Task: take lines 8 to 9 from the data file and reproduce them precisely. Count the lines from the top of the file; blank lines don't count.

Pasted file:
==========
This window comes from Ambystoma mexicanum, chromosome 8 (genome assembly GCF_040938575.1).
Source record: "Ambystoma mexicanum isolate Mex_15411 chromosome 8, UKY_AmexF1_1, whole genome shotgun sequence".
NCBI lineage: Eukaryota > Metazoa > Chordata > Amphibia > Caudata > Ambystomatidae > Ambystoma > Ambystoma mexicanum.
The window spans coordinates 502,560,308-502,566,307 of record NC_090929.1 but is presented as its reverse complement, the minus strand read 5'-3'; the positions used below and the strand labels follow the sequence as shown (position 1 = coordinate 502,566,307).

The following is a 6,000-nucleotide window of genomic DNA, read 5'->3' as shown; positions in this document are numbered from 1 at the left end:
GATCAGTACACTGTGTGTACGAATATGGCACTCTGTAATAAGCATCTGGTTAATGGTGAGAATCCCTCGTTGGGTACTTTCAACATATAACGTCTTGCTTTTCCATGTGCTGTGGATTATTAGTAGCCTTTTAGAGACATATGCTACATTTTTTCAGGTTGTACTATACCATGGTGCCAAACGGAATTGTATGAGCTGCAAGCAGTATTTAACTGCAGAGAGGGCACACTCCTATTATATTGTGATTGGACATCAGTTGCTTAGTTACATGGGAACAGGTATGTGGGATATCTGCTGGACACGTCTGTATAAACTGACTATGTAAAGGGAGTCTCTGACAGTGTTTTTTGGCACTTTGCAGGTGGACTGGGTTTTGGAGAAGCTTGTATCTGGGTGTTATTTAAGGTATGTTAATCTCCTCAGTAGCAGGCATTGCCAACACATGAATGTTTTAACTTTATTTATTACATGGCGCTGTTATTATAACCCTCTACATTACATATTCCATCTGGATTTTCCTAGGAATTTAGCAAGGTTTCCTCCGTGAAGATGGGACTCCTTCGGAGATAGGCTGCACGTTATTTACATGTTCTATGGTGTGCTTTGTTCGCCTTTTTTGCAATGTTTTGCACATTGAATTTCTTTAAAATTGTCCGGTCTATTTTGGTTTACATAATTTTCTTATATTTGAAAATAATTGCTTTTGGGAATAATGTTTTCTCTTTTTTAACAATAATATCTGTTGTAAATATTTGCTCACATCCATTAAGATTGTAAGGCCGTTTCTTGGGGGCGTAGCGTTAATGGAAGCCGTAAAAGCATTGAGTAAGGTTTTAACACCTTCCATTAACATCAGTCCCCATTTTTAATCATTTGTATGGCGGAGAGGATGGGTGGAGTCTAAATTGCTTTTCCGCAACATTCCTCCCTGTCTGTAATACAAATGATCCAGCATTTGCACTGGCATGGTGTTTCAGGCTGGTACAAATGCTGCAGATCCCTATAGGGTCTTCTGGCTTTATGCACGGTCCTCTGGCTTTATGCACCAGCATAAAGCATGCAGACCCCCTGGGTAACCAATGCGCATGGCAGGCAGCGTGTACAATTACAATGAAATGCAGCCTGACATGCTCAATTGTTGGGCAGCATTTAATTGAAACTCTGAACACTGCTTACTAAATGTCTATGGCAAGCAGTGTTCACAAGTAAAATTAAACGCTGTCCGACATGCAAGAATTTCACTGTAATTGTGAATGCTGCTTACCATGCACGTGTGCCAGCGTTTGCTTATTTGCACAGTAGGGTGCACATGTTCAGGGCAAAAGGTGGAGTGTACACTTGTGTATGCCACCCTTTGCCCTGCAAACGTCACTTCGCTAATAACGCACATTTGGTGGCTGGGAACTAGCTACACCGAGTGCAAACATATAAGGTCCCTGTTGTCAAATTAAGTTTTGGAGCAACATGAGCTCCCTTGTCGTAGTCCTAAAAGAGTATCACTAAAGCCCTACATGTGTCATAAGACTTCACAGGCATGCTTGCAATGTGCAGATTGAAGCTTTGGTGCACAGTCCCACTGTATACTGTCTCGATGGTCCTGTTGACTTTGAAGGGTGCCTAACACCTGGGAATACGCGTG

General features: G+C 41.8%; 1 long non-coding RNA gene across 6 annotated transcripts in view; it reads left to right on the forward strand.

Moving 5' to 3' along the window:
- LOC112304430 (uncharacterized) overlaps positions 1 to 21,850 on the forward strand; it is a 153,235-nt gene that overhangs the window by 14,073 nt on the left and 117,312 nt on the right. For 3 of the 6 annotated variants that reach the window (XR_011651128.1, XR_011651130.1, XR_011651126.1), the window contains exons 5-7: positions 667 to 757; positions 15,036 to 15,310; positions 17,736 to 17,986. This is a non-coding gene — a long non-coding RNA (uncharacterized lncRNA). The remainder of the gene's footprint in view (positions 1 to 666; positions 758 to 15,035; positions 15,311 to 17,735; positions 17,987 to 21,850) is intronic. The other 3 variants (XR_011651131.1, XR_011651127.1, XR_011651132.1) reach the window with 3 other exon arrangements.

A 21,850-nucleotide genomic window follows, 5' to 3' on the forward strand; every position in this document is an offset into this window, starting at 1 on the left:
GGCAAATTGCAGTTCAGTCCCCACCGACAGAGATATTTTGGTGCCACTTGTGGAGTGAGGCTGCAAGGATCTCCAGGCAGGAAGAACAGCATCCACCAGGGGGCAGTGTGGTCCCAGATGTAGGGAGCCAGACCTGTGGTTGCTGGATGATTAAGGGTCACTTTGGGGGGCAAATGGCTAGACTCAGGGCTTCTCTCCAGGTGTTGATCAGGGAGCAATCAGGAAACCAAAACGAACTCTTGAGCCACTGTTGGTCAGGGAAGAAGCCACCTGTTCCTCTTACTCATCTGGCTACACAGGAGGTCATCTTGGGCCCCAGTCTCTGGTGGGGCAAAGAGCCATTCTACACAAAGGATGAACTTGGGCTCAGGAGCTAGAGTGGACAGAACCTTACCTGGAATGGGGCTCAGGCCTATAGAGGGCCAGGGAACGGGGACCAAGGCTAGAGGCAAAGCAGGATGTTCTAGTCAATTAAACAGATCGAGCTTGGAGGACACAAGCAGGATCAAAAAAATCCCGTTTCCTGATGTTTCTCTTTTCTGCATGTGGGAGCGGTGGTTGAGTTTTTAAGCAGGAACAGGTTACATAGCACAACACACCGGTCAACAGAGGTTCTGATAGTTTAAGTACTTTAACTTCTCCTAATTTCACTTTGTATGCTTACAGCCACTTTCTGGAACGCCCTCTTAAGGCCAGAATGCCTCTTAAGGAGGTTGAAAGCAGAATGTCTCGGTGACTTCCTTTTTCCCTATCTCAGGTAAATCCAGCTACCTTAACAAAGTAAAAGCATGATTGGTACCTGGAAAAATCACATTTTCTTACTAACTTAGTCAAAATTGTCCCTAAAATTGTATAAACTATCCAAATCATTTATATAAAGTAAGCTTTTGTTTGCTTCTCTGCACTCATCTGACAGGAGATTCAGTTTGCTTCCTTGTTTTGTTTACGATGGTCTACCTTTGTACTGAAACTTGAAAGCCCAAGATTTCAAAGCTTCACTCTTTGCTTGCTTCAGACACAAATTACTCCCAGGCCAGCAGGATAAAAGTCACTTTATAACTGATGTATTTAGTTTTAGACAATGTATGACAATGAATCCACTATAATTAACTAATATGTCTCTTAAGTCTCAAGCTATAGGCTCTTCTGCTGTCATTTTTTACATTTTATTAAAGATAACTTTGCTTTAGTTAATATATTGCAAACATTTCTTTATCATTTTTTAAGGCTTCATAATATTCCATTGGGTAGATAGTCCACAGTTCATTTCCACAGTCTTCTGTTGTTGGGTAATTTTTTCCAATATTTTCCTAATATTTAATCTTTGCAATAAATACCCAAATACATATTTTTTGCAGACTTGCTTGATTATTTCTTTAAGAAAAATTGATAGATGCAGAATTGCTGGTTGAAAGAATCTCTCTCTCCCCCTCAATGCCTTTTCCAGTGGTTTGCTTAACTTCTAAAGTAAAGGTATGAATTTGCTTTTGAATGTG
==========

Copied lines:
Moving 5' to 3' along the window:
- LOC112304430 (uncharacterized) overlaps positions 1 to 21,850 on the forward strand; it is a 153,235-nt gene that overhangs the window by 14,073 nt on the left and 117,312 nt on the right. For 3 of the 6 annotated variants that reach the window (XR_011651128.1, XR_011651130.1, XR_011651126.1), the window contains exons 5-7: positions 667 to 757; positions 15,036 to 15,310; positions 17,736 to 17,986. This is a non-coding gene — a long non-coding RNA (uncharacterized lncRNA). The remainder of the gene's footprint in view (positions 1 to 666; positions 758 to 15,035; positions 15,311 to 17,735; positions 17,987 to 21,850) is intronic. The other 3 variants (XR_011651131.1, XR_011651127.1, XR_011651132.1) reach the window with 3 other exon arrangements.